REFLECTING ON AUSTERITY

Long before anyone thought of fashioning chocolate into the shape of an egg, Easter signified the end of Lent, an austere 40 days of fasting, self-denial and reflection that Christians observe before celebrating the resurrection of Christ.

Religious our not, we’ve all been enjoying a bit of Lentish austerity of late, thanks mostly to our friends in the banking industry and our elected representatives in Government.  It’s almost four years since Lehman’s collapsed, ushering in an era of austerity that the sternest Catholics might consider a bit, well, worthy.

While it would be insanely and irrationally optimistic to suggest that the global economic recovery has begun, there are early signs that suggest we might be at (or just past) the worst.  If we are, maybe it’s time businesses reflected on a global economic resurrection?

Many businesses have acted honourably throughout the tough times, looking after their customers and employees as best they can.  Others haven’t.  All businesses have had to make difficult decisions – the difference is that some did so because they had to; others did so simply because they could and thought they’d get away with it.

Politicians know better than business leaders that the decisions they make today will either ennoble or bite them in the future. It’s the thing that keeps political parties awake at night.  Voters have long memories and scheduled elections help them exercise those memories.  Trying to explain away the sins of the past is a key reason electoral candidates walk the streets and knock on our doors.

Customers, partners, shareholders and employees have long memories too. Just because they don’t vote in business elections doesn’t mean they’ll forget.

If you’re a bank, did you cancel lines of credit for perfectly solvent businesses, just because you wanted to improve your balance sheet?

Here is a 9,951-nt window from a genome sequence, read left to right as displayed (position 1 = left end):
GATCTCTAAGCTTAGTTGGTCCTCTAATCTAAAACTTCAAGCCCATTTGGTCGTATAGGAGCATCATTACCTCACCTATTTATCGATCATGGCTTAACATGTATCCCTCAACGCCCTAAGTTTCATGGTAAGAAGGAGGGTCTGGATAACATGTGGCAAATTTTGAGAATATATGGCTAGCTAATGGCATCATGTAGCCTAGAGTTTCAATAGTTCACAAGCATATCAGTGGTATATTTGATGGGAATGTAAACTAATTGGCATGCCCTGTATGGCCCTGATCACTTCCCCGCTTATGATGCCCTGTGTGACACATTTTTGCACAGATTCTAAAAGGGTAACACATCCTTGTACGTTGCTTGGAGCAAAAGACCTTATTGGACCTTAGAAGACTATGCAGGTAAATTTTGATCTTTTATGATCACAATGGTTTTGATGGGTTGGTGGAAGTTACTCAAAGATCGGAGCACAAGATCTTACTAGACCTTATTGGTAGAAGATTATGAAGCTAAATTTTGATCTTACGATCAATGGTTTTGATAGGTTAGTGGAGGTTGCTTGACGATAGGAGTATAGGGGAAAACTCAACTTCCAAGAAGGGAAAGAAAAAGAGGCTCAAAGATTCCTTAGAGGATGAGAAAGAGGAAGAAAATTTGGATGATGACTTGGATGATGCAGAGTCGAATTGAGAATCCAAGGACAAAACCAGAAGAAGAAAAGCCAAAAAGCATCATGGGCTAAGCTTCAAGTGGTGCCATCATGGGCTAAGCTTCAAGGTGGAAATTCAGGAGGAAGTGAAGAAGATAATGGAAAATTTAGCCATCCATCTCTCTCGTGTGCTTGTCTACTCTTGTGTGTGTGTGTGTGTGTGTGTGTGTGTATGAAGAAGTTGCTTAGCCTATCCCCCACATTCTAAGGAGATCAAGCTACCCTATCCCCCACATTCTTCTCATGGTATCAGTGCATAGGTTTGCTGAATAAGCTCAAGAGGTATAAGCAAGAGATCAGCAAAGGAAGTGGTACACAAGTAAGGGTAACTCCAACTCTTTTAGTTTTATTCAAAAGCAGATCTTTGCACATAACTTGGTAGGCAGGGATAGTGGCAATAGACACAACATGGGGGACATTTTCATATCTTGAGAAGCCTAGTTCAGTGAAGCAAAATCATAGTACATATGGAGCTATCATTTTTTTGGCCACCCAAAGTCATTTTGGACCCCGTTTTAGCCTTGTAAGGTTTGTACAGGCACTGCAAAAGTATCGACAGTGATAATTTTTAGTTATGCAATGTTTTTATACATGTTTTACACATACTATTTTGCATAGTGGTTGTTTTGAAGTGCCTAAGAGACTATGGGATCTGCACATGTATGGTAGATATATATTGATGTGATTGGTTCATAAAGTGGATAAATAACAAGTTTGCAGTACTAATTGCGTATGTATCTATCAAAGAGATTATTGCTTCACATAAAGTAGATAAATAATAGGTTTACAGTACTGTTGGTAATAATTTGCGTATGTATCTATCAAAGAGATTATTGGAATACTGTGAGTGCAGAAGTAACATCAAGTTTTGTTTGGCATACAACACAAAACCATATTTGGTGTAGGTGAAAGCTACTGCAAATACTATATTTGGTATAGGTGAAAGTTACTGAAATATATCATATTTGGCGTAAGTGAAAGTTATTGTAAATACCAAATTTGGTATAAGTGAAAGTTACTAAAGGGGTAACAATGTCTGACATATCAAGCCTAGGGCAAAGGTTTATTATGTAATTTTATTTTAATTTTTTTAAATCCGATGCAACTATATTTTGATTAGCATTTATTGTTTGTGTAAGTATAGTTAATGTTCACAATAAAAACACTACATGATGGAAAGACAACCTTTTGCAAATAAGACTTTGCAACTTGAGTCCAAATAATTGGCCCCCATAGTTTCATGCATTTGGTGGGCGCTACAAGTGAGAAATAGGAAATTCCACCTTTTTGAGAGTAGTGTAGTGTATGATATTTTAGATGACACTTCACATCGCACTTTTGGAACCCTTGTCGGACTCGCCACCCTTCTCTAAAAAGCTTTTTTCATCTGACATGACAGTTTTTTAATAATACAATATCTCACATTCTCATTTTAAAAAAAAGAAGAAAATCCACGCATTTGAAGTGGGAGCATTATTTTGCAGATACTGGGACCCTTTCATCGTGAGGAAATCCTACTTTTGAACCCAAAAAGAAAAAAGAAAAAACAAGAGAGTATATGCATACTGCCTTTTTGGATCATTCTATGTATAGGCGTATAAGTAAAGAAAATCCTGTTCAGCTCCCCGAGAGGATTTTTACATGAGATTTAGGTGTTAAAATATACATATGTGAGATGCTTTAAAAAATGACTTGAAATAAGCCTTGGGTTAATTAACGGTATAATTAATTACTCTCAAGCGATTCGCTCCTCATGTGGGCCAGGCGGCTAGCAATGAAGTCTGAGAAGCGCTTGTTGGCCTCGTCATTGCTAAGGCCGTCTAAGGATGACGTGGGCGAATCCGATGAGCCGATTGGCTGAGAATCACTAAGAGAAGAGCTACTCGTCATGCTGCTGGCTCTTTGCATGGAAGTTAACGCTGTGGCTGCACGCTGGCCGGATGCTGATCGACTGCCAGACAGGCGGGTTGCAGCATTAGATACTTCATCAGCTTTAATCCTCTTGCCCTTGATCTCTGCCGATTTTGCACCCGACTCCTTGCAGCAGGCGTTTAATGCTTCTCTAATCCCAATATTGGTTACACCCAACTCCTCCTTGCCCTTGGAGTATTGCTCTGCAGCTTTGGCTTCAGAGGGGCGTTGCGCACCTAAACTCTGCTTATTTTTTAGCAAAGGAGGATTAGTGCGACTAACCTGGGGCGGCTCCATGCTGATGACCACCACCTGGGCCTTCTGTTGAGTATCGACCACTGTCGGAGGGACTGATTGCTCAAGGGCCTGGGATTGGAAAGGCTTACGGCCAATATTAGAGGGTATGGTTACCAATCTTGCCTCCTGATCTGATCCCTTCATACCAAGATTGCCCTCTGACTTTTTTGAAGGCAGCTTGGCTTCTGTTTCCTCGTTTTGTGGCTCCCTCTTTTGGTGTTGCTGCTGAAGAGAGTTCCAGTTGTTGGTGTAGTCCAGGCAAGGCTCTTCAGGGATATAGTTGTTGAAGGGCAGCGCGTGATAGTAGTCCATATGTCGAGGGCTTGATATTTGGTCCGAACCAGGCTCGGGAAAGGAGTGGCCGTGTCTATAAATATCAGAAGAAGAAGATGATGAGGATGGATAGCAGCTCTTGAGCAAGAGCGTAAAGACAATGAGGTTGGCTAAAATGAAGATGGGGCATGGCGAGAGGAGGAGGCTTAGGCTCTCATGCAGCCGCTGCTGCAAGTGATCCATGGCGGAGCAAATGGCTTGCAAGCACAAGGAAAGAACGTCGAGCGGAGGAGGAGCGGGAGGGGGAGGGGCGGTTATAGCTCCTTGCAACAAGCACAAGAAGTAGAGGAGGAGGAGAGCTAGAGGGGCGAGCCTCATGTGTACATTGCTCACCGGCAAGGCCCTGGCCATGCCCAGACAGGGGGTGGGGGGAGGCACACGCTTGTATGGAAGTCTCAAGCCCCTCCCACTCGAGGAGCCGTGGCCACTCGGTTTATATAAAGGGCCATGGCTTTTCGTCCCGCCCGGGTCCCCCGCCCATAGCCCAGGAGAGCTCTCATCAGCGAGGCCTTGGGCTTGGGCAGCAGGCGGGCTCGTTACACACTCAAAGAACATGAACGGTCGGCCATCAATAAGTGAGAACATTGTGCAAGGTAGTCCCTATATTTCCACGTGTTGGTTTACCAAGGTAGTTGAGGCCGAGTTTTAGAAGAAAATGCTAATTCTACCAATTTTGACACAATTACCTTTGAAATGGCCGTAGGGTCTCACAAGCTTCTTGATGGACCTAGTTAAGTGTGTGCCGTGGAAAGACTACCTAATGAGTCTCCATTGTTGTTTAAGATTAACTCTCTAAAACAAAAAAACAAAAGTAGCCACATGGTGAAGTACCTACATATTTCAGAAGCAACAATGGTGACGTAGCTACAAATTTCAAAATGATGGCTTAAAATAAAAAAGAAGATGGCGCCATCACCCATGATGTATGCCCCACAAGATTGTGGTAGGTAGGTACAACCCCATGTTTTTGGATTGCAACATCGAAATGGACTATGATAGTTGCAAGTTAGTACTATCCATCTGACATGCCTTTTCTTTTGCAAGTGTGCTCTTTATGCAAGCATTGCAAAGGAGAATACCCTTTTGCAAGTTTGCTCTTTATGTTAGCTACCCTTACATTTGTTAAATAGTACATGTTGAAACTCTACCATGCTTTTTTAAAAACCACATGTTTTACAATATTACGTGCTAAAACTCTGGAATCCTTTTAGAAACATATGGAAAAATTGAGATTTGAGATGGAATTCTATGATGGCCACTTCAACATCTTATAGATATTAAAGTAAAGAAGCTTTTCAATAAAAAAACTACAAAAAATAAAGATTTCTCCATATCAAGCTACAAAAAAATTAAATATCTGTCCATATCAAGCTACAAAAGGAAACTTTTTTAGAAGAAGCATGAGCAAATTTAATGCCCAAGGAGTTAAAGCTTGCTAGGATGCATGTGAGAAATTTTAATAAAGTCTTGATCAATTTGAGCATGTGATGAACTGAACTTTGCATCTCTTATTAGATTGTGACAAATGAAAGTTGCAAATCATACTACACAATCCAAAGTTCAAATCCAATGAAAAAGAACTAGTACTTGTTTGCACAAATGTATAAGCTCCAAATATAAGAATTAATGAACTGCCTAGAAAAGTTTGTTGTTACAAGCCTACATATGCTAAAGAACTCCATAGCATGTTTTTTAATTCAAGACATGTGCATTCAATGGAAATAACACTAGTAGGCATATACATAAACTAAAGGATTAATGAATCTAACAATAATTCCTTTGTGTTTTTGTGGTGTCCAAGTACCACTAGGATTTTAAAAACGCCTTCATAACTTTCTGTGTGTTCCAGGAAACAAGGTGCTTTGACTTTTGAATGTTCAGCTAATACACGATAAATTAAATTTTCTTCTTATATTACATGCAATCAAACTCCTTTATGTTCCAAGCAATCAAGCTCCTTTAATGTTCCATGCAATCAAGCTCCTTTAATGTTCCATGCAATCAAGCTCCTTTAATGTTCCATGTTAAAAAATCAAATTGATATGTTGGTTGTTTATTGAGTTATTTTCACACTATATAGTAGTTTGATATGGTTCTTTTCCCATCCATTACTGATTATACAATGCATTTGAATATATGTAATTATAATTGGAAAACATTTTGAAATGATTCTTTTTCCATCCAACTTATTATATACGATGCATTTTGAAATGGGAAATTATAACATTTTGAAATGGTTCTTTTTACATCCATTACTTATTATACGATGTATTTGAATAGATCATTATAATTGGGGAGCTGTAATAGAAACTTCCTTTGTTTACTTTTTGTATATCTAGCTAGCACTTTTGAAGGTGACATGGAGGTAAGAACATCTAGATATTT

If you’re an IT company recruiting staff, did you treat those that applied for the jobs they badly needed with contempt, because you felt it was a buyer’s market?

If you’re a mobile phone company, did you inflate your monthly contract costs without warning just a week after a new customer signed up on a two-year contract, and then point to the smallest of small print to justify your decision?

A business’ brand and the values its brand represent should be honoured whatever the weather. Just because the economy turns stormy and revenue, profits and cashflow come under pressure doesn’t mean that brand values can be parked out of view somewhere until the storm passes.

That means that if your business brand identifies improving the experience it delivers for customers as a key differentiator, don’t jack up prices every time revenue looks likely to fall short of the market’s expectations.

If your business brand identifies people as its most valuable asset, don’t insult them with 0% pay rises simply because you know that the state of the economy makes it highly unlikely they will go on strike.

If your brand is predicated on building long-term relationships with its customers, don’t leave them in the lurch at the first sign of trouble.

If ethical sourcing and treatment of suppliers is a differentiator, don’t make your suppliers wait beyond the contractual limit before paying them simply because you know your to important for them to do much about it.

If you have responsibility for the brand or reputation of your business, ask yourself whether you business has been making difficult decisions during difficult times because it needs to, or because it can.  If it’s the latter, maybe this week is a good time to start a new conversation with your boss?  Who knows?  Maybe corporate resurrection will follow?

Share